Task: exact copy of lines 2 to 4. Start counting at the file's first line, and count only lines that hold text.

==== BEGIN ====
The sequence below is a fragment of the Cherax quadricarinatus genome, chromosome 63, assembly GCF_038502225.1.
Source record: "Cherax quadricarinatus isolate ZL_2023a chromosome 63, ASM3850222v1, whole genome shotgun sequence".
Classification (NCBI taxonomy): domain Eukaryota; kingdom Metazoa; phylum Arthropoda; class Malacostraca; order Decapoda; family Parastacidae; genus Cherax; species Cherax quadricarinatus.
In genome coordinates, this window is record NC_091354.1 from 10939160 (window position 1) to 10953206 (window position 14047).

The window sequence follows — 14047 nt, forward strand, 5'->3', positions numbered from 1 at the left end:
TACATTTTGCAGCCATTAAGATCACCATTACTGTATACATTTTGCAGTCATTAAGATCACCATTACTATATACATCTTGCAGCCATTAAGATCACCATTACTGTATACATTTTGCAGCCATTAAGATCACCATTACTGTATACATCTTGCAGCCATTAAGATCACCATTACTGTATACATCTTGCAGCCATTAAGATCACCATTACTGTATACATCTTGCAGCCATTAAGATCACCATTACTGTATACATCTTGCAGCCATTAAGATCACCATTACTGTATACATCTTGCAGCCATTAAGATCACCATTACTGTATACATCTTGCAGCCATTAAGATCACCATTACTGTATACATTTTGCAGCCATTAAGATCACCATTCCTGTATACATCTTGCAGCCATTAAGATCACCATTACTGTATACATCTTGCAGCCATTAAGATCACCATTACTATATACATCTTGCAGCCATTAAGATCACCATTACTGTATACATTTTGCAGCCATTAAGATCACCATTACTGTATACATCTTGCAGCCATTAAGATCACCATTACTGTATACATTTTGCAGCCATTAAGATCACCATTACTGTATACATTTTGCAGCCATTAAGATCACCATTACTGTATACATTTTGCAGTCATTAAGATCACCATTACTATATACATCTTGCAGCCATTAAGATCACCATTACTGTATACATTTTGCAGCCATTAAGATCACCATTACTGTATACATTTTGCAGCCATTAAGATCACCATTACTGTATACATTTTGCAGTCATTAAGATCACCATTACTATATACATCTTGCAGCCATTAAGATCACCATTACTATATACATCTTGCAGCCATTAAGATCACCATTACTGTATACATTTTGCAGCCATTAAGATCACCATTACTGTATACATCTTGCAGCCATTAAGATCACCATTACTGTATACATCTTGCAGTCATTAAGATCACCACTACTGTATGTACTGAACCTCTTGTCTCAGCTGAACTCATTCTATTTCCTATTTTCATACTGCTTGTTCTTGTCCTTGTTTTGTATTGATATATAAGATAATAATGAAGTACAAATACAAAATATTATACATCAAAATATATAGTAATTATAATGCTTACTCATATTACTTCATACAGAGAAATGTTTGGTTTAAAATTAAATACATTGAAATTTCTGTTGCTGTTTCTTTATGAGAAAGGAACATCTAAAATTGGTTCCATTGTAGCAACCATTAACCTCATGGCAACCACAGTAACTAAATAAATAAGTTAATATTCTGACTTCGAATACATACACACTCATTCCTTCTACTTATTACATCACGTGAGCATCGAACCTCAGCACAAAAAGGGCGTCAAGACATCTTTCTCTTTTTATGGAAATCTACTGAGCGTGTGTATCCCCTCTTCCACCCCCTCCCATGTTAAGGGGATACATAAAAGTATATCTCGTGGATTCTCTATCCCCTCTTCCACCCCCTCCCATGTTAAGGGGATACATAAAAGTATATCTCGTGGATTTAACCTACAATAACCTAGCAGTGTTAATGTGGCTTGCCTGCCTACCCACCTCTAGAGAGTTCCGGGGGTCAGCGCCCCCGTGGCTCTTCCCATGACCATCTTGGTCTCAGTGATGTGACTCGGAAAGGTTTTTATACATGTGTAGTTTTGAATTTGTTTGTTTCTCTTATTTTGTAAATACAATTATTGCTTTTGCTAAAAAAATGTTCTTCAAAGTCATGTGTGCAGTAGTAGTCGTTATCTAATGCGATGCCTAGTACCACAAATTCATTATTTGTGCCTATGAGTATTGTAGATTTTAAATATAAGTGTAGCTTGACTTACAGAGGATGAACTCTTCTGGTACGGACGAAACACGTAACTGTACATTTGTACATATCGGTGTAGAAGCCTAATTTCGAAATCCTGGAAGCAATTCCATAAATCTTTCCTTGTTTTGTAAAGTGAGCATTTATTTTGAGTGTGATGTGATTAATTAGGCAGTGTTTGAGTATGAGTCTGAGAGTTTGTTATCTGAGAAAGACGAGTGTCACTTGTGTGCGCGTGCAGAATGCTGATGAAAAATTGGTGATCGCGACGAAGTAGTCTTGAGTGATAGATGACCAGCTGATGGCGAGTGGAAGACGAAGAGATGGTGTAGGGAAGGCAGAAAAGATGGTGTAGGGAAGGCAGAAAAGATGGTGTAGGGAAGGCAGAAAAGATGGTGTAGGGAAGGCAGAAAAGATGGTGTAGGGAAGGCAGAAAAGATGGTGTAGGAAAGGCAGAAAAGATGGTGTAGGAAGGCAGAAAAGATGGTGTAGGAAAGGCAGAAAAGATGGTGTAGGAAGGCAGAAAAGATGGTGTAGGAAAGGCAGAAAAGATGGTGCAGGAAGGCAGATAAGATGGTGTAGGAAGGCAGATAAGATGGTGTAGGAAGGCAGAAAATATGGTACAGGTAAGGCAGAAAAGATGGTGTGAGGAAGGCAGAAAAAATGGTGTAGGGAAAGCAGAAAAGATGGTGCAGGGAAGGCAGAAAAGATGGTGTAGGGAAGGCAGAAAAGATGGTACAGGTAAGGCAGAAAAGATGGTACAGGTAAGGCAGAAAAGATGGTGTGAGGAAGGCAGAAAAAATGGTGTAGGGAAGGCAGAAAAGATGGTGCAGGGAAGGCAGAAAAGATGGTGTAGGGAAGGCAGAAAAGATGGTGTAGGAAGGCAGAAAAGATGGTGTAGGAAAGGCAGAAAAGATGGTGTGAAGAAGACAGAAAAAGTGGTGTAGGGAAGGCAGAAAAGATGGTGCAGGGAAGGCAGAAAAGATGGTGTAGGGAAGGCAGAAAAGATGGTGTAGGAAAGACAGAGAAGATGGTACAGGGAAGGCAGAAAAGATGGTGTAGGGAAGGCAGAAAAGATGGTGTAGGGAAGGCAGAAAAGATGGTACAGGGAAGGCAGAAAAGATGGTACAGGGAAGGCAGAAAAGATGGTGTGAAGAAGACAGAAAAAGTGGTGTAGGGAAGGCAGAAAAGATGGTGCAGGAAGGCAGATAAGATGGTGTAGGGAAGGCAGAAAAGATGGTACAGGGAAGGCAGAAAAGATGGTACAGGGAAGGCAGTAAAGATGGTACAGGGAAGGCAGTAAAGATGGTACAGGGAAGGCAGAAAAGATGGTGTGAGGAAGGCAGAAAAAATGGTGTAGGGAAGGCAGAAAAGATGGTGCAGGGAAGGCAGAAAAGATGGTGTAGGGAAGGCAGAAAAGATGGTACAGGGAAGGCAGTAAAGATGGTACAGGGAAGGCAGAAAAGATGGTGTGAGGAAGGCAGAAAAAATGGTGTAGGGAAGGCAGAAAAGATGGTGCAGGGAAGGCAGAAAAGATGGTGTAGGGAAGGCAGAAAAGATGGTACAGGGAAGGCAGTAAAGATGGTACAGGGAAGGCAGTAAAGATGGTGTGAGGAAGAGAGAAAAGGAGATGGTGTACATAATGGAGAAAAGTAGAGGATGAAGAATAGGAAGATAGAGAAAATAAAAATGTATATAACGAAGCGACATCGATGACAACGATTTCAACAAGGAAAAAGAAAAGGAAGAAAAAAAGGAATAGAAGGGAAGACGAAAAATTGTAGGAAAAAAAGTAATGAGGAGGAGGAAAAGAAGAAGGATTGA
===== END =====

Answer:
Source record: "Cherax quadricarinatus isolate ZL_2023a chromosome 63, ASM3850222v1, whole genome shotgun sequence".
Classification (NCBI taxonomy): domain Eukaryota; kingdom Metazoa; phylum Arthropoda; class Malacostraca; order Decapoda; family Parastacidae; genus Cherax; species Cherax quadricarinatus.
In genome coordinates, this window is record NC_091354.1 from 10939160 (window position 1) to 10953206 (window position 14047).